Ask the Doc: Should You Foam Roll? Do You Know What Diffuse Noxious Inhibitory Control Is?

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by JAKE MCCROWELL|DPT, CMTPT

Ask the Doc: Should You Foam Roll?
Today we are going to talk about stimulating your senses.

No, this is not a post about how great that 5 gum is. It’s about this question: “Why in the world do we foam roll?”

Foam rolling is a technique to stimulate your muscles, specifically through diffuse noxious inhibitory control. [Read our past coverage on the importance of foam rolling]

We can stimulate our muscles in a variety of ways — one way is through pain/nociception (“mashing” them with lacrosse balls and foam rolls) thereby producing a short-term effect known as diffuse noxious inhibitor control. Diffuse noxious inhibitory control (DNIC) is one of several varieties of “descending modulation,” by which the brain alters the amount of nociception (pain) signal coming in.

Basically you are tricking your body to listen to another signal louder – the other signal being the tenderness from the foam roll.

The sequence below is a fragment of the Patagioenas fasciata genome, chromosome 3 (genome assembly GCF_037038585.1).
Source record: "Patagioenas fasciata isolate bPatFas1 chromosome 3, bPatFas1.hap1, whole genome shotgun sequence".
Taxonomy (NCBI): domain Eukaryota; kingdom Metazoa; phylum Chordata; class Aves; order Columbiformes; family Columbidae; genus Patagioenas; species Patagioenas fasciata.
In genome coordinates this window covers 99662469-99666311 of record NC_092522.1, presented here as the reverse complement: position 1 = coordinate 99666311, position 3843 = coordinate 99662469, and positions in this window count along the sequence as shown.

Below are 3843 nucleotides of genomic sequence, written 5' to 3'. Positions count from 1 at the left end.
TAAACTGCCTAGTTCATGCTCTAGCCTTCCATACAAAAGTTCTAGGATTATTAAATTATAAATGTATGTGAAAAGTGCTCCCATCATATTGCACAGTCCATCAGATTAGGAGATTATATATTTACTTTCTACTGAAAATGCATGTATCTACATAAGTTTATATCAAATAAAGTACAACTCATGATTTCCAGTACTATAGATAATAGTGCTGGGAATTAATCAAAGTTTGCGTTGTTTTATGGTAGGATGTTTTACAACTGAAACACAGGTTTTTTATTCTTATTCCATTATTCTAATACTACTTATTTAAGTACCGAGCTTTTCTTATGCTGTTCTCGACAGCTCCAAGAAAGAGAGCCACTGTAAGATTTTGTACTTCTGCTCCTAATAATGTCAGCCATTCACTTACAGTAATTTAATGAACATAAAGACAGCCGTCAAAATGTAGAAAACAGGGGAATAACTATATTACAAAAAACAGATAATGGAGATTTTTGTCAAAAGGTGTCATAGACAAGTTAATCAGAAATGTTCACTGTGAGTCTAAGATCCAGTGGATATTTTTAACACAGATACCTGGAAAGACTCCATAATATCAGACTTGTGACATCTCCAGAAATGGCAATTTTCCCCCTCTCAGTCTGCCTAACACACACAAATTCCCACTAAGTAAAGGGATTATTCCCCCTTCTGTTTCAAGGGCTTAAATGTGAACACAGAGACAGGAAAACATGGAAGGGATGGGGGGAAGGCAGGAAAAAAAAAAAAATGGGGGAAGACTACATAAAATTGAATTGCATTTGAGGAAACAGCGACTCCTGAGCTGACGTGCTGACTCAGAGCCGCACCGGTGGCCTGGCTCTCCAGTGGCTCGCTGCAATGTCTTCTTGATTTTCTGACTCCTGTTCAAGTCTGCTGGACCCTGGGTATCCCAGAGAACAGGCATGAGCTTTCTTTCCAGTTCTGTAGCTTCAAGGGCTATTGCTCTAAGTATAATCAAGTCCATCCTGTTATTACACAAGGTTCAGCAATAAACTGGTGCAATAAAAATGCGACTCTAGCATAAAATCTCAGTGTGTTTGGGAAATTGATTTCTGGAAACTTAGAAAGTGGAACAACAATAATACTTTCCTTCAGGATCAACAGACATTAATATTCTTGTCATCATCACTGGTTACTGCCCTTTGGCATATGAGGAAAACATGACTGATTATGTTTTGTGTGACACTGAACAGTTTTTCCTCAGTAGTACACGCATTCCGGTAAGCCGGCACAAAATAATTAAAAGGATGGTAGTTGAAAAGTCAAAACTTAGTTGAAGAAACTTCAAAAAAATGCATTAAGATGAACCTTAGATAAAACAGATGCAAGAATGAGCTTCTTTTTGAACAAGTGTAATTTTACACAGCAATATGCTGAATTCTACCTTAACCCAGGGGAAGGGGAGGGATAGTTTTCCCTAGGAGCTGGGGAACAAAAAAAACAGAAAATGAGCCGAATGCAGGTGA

[F]oam rolling may be most beneficial as part of your dynamic warm-up, and not needed for your cool down.
Your brain gets a lot of data (noise) from the body and the outside world (and we mean A LOT; think billions of inputs) and it needs to pick out the appropriate information, or signals, to listen to. The information that is most worthwhile from a protective and self-preservation aspect gets priority. This is why you are not constantly getting information that your legs are touching the denim or cotton from your pants from all the sensory inputs on your skin: it is not a priority. (I hope you are wearing pants when you read this!)

So what gets priority? Pain signals get priority, because they typically are trying to tell you something is wrong and potentially life-threatening. Just like a crying newborn can’t tell you it is hungry, your body uses pain to tell you something is wrong because it hasn’t figured out to tell you specifically it is the L5 posterolateral nucleus pulposus or a dysfunctional quadratus lumborum. (That would make our job as PTs easy, wouldn’t it?!)

That Is a Lot of Data…

That Is a Lot of Data...

Pain signals get priority, because they typically are trying to tell you something is wrong and potentially life-threatening.
If you put in a new pain signal, the body will pick up on that and not the old pain signal. DNIC means that the brain limits or stops other nociceptive signals — like the patient’s complaint of pain — from traveling up the spinal cord to the brain. So if we use a foam roll or similar apparatus (I suggest a wine bottle; tell your patients to drink up during rolling and by the time the bottle is empty I can assure near full pain relief…) then we are overloading the brain with so much “good” pain noise that it will focus its signal on that sensation rather than the other nociceptive input and release some new pain-relieving endorphins for the new signal.

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